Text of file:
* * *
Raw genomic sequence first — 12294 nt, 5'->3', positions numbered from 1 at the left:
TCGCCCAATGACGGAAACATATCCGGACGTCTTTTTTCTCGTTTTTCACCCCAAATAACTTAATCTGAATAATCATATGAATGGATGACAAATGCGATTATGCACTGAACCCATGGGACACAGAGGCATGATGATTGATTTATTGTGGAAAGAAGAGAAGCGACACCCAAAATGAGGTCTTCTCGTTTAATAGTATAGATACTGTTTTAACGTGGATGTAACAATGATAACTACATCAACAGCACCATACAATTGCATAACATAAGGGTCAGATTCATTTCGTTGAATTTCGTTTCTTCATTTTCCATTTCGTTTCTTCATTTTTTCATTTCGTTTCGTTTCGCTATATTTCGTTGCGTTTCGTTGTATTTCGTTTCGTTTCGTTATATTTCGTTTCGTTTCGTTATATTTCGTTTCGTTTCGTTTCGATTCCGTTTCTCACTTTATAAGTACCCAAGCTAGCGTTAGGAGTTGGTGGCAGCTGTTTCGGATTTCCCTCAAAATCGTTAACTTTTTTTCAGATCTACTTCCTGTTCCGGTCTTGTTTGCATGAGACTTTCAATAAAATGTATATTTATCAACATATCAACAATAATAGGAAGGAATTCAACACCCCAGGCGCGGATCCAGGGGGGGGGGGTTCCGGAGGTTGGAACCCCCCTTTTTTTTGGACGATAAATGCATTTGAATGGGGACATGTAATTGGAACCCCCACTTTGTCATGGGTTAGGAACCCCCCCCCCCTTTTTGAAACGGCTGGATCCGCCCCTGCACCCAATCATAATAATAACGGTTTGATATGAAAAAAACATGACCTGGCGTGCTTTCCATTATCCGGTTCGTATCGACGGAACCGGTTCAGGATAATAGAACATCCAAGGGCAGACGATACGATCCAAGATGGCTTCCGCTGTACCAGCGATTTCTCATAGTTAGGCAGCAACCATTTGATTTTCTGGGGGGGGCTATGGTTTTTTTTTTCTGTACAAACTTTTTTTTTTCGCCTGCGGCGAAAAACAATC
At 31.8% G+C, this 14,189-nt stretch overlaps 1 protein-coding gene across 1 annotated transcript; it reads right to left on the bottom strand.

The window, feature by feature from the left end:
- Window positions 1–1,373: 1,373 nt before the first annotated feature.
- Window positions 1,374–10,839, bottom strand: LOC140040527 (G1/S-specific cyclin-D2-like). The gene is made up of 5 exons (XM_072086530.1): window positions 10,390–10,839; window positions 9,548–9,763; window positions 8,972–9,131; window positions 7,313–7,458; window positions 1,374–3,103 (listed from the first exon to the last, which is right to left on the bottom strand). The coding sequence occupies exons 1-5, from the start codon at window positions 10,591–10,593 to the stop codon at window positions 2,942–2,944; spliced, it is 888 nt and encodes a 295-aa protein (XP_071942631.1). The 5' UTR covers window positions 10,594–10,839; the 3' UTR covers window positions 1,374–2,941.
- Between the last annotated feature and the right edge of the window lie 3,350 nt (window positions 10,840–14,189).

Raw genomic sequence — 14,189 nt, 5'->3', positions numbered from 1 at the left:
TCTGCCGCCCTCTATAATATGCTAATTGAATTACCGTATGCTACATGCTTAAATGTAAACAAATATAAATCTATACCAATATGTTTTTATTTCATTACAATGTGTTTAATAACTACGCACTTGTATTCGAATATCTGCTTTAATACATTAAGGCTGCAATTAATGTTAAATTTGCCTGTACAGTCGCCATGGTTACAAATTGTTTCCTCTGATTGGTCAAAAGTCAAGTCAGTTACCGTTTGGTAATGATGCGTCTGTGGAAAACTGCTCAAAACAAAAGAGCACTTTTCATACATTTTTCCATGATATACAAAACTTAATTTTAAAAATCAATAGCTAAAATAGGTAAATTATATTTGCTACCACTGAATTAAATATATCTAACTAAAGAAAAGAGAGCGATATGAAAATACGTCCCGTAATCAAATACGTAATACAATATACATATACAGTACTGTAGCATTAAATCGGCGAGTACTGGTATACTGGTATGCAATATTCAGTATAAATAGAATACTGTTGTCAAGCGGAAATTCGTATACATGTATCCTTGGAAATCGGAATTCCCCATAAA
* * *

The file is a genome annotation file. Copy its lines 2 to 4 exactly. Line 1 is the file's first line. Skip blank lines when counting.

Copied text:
TCGCCCAATGACGGAAACATATCCGGACGTCTTTTTTCTCGTTTTTCACCCCAAATAACTTAATCTGAATAATCATATGAATGGATGACAAATGCGATTATGCACTGAACCCATGGGACACAGAGGCATGATGATTGATTTATTGTGGAAAGAAGAGAAGCGACACCCAAAATGAGGTCTTCTCGTTTAATAGTATAGATACTGTTTTAACGTGGATGTAACAATGATAACTACATCAACAGCACCATACAATTGCATAACATAAGGGTCAGATTCATTTCGTTGAATTTCGTTTCTTCATTTTCCATTTCGTTTCTTCATTTTTTCATTTCGTTTCGTTTCGCTATATTTCGTTGCGTTTCGTTGTATTTCGTTTCGTTTCGTTATATTTCGTTTCGTTTCGTTATATTTCGTTTCGTTTCGTTTCGATTCCGTTTCTCACTTTATAAGTACCCAAGCTAGCGTTAGGAGTTGGTGGCAGCTGTTTCGGATTTCCCTCAAAATCGTTAACTTTTTTTCAGATCTACTTCCTGTTCCGGTCTTGTTTGCATGAGACTTTCAATAAAATGTATATTTATCAACATATCAACAATAATAGGAAGGAATTCAACACCCCAGGCGCGGATCCAGGGGGGGGGGGTTCCGGAGGTTGGAACCCCCCTTTTTTTTGGACGATAAATGCATTTGAATGGGGACATGTAATTGGAACCCCCACTTTGTCATGGGTTAGGAACCCCCCCCCCCTTTTTGAAACGGCTGGATCCGCCCCTGCACCCAATCATAATAATAACGGTTTGATATGAAAAAAACATGACCTGGCGTGCTTTCCATTATCCGGTTCGTATCGACGGAACCGGTTCAGGATAATAGAACATCCAAGGGCAGACGATACGATCCAAGATGGCTTCCGCTGTACCAGCGATTTCTCATAGTTAGGCAGCAACCATTTGATTTTCTGGGGGGGGCTATGGTTTTTTTTTTCTGTACAAACTTTTTTTTTTCGCCTGCGGCGAAAAACAATC
At 31.8% G+C, this 14,189-nt stretch overlaps 1 protein-coding gene across 1 annotated transcript; it reads right to left on the bottom strand.

The window, feature by feature from the left end: